For the third year in a row, the annual attempt to count the manatees swimming in Florida's waterways has broken the previous year's record. Scientists reported finding 6,620 manatees this year, up from the 6,250 last year and 6,063 the year before.
During cold weather at the end of January and the beginning of February, a team of 15 observers from 10 organizations flew around looking for manatees huddled together at power plants and in springs.
They counted 3,488 manatees on Florida's east coast from Jacksonville to the Keys, and 3,132 on the west coast from the Wakulla River down to the Everglades. The survey was coordinated by the state's marine science laboratory, the Florida Fish and Wildlife Research Institute in St. Petersburg.
"The relatively high counts we have seen for the past three years underscore the importance of warm water habitat to manatees in Florida," institute director Gil McRae said in a news release sent out Monday.
The latest numbers should convince the U.S. Fish and Wildlife Service to proceed with taking manatees off the endangered list and instead classifying them as merely threatened, said Christina Martin of the libertarian Pacific Legal Foundation, which sued the agency to force a decision.
"This is more evidence that the Fish and Wildlife Service needs to act on" downgrading the manatees' status, Martin said.
But Pat Rose of the Save the Manatee Club pointed to several years of what he called "pretty tough times" in which scores of manatees were wiped out by Red Tide or other algae blooms or by severe cold weather. Last year 520 died, of which 104 were killed by boaters.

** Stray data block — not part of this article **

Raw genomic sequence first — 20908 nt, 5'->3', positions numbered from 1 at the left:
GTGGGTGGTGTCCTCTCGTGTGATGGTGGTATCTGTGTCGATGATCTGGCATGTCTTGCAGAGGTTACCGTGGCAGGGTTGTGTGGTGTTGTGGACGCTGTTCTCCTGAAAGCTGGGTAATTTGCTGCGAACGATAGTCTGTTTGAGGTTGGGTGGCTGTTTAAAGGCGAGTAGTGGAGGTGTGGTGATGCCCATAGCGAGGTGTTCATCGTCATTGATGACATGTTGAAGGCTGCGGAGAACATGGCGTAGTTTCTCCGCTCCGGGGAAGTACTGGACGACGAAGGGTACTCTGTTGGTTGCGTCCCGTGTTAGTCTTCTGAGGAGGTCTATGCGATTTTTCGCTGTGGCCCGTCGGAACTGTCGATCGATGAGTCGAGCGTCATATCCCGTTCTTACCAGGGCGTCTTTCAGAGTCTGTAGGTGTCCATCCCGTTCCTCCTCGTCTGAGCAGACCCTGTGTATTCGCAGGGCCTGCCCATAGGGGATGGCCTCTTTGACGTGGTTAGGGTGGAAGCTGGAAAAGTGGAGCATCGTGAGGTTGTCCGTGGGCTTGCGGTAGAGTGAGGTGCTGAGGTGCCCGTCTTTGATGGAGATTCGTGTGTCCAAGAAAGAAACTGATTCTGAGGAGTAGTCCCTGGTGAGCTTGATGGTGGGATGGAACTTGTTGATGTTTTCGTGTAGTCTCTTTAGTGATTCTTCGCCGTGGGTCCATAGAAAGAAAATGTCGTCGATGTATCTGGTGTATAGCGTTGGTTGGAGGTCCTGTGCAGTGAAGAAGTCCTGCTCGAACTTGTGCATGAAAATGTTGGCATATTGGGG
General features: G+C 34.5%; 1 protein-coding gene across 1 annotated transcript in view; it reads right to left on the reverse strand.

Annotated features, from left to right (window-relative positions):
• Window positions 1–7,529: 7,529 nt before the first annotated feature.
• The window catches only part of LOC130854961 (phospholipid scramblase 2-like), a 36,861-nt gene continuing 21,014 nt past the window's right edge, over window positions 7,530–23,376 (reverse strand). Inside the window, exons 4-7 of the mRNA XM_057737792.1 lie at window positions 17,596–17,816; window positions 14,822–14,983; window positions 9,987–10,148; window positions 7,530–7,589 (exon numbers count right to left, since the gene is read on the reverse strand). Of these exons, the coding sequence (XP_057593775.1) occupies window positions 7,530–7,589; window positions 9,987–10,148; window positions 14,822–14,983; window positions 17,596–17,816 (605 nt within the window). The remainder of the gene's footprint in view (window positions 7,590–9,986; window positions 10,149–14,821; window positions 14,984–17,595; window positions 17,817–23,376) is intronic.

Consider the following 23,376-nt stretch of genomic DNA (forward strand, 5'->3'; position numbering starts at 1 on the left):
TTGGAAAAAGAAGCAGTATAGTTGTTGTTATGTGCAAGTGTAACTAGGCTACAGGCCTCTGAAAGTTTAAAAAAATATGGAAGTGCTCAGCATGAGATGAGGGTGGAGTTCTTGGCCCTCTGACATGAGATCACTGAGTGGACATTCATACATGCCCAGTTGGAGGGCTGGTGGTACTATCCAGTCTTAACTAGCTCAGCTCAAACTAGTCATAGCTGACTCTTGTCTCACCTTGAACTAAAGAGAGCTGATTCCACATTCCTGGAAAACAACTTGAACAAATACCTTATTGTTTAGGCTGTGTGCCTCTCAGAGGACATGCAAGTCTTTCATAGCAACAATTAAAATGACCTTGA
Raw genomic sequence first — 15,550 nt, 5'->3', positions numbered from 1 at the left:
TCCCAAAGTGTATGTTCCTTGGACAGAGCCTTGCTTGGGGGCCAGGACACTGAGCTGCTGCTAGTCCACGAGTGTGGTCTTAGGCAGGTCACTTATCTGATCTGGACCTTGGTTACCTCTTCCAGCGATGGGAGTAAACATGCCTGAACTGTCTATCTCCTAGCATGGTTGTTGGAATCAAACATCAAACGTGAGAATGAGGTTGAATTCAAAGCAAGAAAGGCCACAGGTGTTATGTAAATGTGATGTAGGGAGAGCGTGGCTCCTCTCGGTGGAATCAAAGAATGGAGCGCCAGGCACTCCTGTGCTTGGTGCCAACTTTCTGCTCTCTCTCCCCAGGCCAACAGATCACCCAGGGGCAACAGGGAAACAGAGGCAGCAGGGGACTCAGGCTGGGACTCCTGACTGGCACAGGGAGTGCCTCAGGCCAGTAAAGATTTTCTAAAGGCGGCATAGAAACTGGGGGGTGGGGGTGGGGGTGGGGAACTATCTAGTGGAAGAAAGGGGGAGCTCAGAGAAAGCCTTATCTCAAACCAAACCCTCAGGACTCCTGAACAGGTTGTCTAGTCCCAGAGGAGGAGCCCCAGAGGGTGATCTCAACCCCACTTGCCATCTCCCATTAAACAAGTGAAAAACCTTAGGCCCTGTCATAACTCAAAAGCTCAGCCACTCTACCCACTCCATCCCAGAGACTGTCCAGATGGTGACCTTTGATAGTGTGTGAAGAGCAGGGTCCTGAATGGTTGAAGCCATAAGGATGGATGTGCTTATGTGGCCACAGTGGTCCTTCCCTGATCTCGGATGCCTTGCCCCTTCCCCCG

The scientists conducting the aerial surveys always warn the public not to treat the manatee numbers as if they were a census. They always say that it's a minimum number and that they likely missed some of them.
Attempting to spot manatees for the count can be difficult, since they only surface every five minutes or so to breathe. One veteran biologist compared the effort to trying to count popcorn while it pops.
Nevertheless, the numbers now are far higher than the 1,267 manatees counted by the first state-sponsored survey in 1991.
The general upward trend in the population is one reason the U.S. Fish and Wildlife Service has proposed taking manatees down a rung on its endangered species list. The agency's other argument for changing the listing: a computer model that shows they now stand little chance of going extinct.
Manatees have been classified as endangered since the first federal list came out in 1967. They were put on the list because of the threats they faced from being run over by boats, the loss of habitat to waterfront development and a decline in water quality.
While those threats remain a problem, manatees no longer meet the legal definition of endangered, according to the federal agency, and thus should be reclassified as merely threatened.
However, in a public hearing last year and in public comments on the proposal, manatee fans overwhelmingly opposed the change in the listing status. They noted the computer model failed to take into account either manatees' loss of habitat or the massive die-offs in recent years.
Last month Martin's organization filed a 60-day notice of intent to sue the federal agency if it fails to make a decision on the change in listing status by mid-March. However, Martin said the Fish and Wildlife Service might be hamstrung by the Trump Administration's freeze on new federal regulations.
Contact Craig Pittman at firstname.lastname@example.org. Follow @craigtimes.